Social Security: Most Americans Don’t Know the Basics

Financial advisor explaining paperwork to elderly retired couple front of desk.
Inside Creative House / Getty Images/iStockphoto

Social Security benefits are the most important source of U.S. retirement income, but a new Nationwide Retirement Institute survey about retirement planning found that there’s a lot that Americans need to brush up on. 

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Most Americans feel like they have a solid understanding of Social Security, yet are uncertain how to factor Social Security into their retirement plan or if the program will be there when they retire. 

According to the survey, 89% of U.S. adults are at least somewhat confident in their Social Security knowledge; however, only 16% know what age they are eligible for full benefits, 45% believe or don’t know Social Security benefits will go up automatically when reaching retirement age after filing early, 54% don’t know what percentage of their income will be replaced by Social Security and 55% don’t know that Social Security benefits are tax-free. 

Knowing how Social Security benefits work can help U.S. workers better prepare for their retirement years. Social Security replaces a certain percentage of a worker’s pre-retirement income based on lifetime earnings, but if you file before full retirement age, monthly social Security benefits are permanently reduced.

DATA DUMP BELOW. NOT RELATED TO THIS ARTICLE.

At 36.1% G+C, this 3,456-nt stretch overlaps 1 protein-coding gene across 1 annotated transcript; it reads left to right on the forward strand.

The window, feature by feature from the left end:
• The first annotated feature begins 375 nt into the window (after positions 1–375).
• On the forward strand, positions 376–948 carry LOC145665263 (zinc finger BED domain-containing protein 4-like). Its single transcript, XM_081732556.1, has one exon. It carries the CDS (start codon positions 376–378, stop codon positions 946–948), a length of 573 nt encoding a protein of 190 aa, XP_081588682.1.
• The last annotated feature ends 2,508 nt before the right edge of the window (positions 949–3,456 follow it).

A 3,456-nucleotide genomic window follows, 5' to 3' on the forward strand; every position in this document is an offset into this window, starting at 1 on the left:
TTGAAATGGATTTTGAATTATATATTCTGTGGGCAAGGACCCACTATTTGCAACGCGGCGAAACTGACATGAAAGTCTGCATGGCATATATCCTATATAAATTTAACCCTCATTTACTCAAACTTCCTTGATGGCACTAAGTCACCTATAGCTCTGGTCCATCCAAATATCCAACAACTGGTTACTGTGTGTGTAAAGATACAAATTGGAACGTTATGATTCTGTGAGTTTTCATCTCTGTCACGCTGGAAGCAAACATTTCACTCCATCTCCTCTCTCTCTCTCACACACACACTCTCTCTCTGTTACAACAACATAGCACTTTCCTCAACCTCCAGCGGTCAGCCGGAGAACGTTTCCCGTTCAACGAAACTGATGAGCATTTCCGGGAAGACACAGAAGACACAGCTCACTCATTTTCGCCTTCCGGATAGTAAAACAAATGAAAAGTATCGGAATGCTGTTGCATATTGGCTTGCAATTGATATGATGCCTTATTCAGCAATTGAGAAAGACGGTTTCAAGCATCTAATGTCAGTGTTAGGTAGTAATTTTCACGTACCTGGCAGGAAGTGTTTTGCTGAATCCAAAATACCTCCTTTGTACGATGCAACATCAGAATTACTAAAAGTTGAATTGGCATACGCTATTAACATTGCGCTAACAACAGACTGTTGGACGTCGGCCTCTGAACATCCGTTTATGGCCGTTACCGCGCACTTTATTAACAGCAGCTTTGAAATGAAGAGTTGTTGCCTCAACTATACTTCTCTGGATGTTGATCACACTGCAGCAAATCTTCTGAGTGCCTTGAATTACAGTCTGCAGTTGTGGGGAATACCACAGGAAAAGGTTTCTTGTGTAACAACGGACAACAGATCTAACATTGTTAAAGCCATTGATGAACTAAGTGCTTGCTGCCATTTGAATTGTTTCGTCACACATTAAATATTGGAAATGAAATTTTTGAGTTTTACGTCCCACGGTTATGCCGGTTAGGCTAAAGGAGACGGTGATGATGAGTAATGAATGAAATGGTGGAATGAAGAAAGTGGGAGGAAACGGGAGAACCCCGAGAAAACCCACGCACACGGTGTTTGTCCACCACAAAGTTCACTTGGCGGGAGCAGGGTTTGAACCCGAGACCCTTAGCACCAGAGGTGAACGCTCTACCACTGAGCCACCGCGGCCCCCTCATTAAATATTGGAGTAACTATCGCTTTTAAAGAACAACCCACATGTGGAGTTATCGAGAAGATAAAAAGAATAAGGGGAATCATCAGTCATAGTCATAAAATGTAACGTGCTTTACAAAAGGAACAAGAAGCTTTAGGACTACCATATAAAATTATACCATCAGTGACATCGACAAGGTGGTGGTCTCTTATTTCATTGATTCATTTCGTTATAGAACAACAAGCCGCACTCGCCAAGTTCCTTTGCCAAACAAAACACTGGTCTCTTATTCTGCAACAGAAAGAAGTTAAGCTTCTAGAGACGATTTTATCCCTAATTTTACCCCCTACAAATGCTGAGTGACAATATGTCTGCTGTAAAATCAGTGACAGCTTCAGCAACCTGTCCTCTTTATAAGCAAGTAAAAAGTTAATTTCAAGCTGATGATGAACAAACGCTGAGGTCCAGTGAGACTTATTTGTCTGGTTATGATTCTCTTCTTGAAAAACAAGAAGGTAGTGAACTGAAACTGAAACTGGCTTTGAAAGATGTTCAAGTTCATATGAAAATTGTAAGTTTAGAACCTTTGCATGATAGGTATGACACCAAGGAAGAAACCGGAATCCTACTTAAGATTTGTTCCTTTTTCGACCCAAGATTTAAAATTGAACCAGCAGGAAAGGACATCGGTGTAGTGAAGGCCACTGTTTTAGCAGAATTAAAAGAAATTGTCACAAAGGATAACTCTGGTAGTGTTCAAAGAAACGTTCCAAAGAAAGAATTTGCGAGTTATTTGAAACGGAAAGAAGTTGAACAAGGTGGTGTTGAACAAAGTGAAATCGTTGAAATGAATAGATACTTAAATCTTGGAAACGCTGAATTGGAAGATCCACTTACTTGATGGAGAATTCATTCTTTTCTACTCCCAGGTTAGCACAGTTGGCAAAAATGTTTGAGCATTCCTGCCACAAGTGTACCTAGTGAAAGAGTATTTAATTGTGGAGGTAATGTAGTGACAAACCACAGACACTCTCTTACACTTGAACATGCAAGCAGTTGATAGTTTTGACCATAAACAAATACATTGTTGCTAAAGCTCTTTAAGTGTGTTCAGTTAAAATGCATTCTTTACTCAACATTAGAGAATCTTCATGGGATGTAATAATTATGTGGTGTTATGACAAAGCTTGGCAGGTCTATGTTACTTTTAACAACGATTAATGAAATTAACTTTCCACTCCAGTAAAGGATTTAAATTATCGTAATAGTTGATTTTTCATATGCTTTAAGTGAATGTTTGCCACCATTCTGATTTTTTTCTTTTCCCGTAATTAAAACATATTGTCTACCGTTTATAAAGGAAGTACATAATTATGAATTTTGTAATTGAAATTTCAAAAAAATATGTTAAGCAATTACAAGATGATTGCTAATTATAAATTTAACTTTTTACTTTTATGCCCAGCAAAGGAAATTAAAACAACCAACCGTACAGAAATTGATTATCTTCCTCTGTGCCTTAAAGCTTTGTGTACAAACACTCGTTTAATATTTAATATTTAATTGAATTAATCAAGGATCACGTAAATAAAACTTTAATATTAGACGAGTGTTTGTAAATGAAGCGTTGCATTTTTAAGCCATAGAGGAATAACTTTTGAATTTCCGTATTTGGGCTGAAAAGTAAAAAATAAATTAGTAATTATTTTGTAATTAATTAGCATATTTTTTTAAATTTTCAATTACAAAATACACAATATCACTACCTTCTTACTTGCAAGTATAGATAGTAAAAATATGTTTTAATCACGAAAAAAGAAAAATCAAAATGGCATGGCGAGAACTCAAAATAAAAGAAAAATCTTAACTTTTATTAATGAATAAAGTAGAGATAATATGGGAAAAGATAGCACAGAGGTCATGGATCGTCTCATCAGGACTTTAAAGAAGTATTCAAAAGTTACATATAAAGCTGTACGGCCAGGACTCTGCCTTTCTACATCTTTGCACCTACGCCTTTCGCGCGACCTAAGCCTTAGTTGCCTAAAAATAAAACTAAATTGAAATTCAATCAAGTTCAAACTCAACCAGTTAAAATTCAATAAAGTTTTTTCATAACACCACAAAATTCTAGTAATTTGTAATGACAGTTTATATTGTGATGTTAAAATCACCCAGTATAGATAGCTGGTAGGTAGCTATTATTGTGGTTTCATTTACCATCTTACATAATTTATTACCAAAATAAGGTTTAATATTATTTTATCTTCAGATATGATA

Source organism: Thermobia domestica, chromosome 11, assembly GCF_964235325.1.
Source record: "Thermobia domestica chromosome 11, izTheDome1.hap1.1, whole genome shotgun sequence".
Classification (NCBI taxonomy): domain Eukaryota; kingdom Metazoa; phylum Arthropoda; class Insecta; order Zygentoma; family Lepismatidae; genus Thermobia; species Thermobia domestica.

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Social Security was also never meant to be the only source of income after retirement. According to the Social Security Administration, most financial advisers say you will need about 70% of pre-retirement income to live comfortably in retirement, including your Social Security benefits, investments and personal savings.

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The survey also noted that financial professionals can help bridge the knowledge gaps. Two-thirds (67%) of U.S. adults would be interested in talking with a financial professional about creating income streams that would allow them to delay filing for Social Security benefits. Additionally, about half (49%) of U.S. adults would be interested in discussing spousal benefit strategies for Social Security with a financial professional. 

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About the Author

Josephine Nesbit is a freelance writer specializing in real estate and personal finance. She grew up in New England but is now based out of Ohio where she attended The Ohio State University and lives with her two toddlers and fiancé. Her work has appeared in print and online publications such as Fox Business and Scotsman Guide.
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